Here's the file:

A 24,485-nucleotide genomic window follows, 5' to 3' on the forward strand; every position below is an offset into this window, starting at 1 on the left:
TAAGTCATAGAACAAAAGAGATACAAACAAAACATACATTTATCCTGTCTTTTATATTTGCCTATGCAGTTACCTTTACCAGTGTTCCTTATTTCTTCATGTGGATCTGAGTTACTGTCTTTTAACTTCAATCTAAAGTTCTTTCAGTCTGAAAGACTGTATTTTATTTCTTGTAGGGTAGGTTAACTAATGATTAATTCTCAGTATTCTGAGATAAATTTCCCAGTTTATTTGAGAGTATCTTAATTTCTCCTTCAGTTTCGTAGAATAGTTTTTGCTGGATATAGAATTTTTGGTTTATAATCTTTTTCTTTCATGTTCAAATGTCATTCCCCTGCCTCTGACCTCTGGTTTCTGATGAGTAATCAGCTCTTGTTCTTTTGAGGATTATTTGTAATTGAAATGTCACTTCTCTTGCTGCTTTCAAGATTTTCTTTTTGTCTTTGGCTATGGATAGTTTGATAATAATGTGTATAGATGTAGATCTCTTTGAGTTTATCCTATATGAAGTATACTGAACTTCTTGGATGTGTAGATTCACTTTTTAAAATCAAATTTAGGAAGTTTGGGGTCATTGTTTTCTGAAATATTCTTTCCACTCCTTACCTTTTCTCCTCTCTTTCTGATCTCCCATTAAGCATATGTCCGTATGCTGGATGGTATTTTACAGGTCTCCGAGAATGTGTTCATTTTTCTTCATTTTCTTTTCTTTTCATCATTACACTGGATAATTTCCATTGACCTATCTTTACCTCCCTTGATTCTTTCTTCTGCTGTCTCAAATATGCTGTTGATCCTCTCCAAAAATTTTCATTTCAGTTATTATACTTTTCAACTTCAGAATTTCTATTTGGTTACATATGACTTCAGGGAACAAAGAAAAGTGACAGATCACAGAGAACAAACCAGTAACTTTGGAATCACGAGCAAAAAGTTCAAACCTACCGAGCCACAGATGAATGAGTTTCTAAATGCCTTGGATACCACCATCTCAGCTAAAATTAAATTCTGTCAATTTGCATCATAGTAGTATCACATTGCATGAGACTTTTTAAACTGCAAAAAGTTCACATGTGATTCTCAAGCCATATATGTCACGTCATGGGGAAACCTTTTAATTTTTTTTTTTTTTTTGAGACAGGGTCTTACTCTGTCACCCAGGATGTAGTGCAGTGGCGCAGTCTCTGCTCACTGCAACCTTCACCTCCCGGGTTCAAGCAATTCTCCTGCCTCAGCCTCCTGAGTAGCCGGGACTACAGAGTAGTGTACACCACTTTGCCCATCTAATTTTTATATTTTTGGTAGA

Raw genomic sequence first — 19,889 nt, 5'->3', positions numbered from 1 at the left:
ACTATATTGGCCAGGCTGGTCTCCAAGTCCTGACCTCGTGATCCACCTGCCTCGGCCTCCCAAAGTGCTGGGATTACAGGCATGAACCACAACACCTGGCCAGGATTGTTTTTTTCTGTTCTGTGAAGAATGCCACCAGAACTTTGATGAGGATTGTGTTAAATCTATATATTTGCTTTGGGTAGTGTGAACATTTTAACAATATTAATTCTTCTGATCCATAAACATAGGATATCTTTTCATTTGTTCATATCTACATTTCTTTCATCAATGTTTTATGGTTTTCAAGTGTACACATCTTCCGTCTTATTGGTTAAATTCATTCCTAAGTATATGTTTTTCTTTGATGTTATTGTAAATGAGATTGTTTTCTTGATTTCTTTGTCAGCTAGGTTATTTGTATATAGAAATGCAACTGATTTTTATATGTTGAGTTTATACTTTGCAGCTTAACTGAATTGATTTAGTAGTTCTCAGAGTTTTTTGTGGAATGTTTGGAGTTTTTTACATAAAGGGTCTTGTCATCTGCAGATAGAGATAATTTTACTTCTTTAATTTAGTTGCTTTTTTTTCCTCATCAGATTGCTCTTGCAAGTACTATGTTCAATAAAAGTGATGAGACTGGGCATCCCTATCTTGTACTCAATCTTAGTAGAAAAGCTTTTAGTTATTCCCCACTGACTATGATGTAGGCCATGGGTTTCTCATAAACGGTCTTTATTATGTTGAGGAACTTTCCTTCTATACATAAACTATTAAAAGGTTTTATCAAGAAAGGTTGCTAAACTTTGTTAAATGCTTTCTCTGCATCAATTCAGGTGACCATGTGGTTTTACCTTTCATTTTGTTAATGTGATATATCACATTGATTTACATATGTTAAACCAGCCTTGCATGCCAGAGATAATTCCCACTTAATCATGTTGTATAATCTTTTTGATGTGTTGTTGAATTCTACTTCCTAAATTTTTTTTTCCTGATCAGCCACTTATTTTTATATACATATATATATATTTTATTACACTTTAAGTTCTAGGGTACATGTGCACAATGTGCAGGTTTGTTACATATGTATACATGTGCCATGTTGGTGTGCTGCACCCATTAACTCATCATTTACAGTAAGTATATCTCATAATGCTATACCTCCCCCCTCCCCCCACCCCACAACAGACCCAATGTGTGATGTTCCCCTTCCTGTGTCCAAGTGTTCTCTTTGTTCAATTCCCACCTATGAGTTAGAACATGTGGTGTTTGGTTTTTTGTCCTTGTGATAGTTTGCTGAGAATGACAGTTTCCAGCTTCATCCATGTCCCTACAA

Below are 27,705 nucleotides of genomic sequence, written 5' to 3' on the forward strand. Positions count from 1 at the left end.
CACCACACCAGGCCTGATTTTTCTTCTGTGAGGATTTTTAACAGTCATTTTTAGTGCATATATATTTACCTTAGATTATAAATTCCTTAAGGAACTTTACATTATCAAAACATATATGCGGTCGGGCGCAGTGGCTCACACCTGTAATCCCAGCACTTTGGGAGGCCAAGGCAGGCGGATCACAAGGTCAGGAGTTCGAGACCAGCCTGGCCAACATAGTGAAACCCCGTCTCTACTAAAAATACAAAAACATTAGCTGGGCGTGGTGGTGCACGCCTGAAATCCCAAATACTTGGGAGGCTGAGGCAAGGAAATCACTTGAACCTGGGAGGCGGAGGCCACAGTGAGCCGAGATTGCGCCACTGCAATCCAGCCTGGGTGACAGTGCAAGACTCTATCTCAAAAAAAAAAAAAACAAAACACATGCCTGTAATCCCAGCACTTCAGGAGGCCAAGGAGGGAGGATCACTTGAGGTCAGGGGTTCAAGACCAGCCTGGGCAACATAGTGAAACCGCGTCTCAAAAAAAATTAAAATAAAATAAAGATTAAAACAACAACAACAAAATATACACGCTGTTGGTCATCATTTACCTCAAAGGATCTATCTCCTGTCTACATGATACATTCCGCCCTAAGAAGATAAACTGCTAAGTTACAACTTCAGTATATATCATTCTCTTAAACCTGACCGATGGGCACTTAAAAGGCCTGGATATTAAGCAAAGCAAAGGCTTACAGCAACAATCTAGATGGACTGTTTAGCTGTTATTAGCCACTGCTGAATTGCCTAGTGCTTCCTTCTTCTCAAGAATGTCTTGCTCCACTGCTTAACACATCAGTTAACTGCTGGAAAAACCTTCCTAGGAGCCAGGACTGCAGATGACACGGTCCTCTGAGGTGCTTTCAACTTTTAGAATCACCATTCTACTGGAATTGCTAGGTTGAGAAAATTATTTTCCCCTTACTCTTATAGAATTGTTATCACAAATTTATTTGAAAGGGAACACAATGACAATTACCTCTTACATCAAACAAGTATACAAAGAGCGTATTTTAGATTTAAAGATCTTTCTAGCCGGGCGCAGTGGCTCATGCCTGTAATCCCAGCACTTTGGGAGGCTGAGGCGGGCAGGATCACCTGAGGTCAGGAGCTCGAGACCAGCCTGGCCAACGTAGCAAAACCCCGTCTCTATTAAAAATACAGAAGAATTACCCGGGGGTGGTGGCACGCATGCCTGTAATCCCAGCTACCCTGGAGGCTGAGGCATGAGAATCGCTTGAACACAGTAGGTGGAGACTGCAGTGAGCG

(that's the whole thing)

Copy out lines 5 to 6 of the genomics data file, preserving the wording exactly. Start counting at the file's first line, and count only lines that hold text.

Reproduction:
Below are 27,705 nucleotides of genomic sequence, written 5' to 3' on the forward strand. Positions count from 1 at the left end.
CACCACACCAGGCCTGATTTTTCTTCTGTGAGGATTTTTAACAGTCATTTTTAGTGCATATATATTTACCTTAGATTATAAATTCCTTAAGGAACTTTACATTATCAAAACATATATGCGGTCGGGCGCAGTGGCTCACACCTGTAATCCCAGCACTTTGGGAGGCCAAGGCAGGCGGATCACAAGGTCAGGAGTTCGAGACCAGCCTGGCCAACATAGTGAAACCCCGTCTCTACTAAAAATACAAAAACATTAGCTGGGCGTGGTGGTGCACGCCTGAAATCCCAAATACTTGGGAGGCTGAGGCAAGGAAATCACTTGAACCTGGGAGGCGGAGGCCACAGTGAGCCGAGATTGCGCCACTGCAATCCAGCCTGGGTGACAGTGCAAGACTCTATCTCAAAAAAAAAAAAAACAAAACACATGCCTGTAATCCCAGCACTTCAGGAGGCCAAGGAGGGAGGATCACTTGAGGTCAGGGGTTCAAGACCAGCCTGGGCAACATAGTGAAACCGCGTCTCAAAAAAAATTAAAATAAAATAAAGATTAAAACAACAACAACAAAATATACACGCTGTTGGTCATCATTTACCTCAAAGGATCTATCTCCTGTCTACATGATACATTCCGCCCTAAGAAGATAAACTGCTAAGTTACAACTTCAGTATATATCATTCTCTTAAACCTGACCGATGGGCACTTAAAAGGCCTGGATATTAAGCAAAGCAAAGGCTTACAGCAACAATCTAGATGGACTGTTTAGCTGTTATTAGCCACTGCTGAATTGCCTAGTGCTTCCTTCTTCTCAAGAATGTCTTGCTCCACTGCTTAACACATCAGTTAACTGCTGGAAAAACCTTCCTAGGAGCCAGGACTGCAGATGACACGGTCCTCTGAGGTGCTTTCAACTTTTAGAATCACCATTCTACTGGAATTGCTAGGTTGAGAAAATTATTTTCCCCTTACTCTTATAGAATTGTTATCACAAATTTATTTGAAAGGGAACACAATGACAATTACCTCTTACATCAAACAAGTATACAAAGAGCGTATTTTAGATTTAAAGATCTTTCTAGCCGGGCGCAGTGGCTCATGCCTGTAATCCCAGCACTTTGGGAGGCTGAGGCGGGCAGGATCACCTGAGGTCAGGAGCTCGAGACCAGCCTGGCCAACGTAGCAAAACCCCGTCTCTATTAAAAATACAGAAGAATTACCCGGGGGTGGTGGCACGCATGCCTGTAATCCCAGCTACCCTGGAGGCTGAGGCATGAGAATCGCTTGAACACAGTAGGTGGAGACTGCAGTGAGCG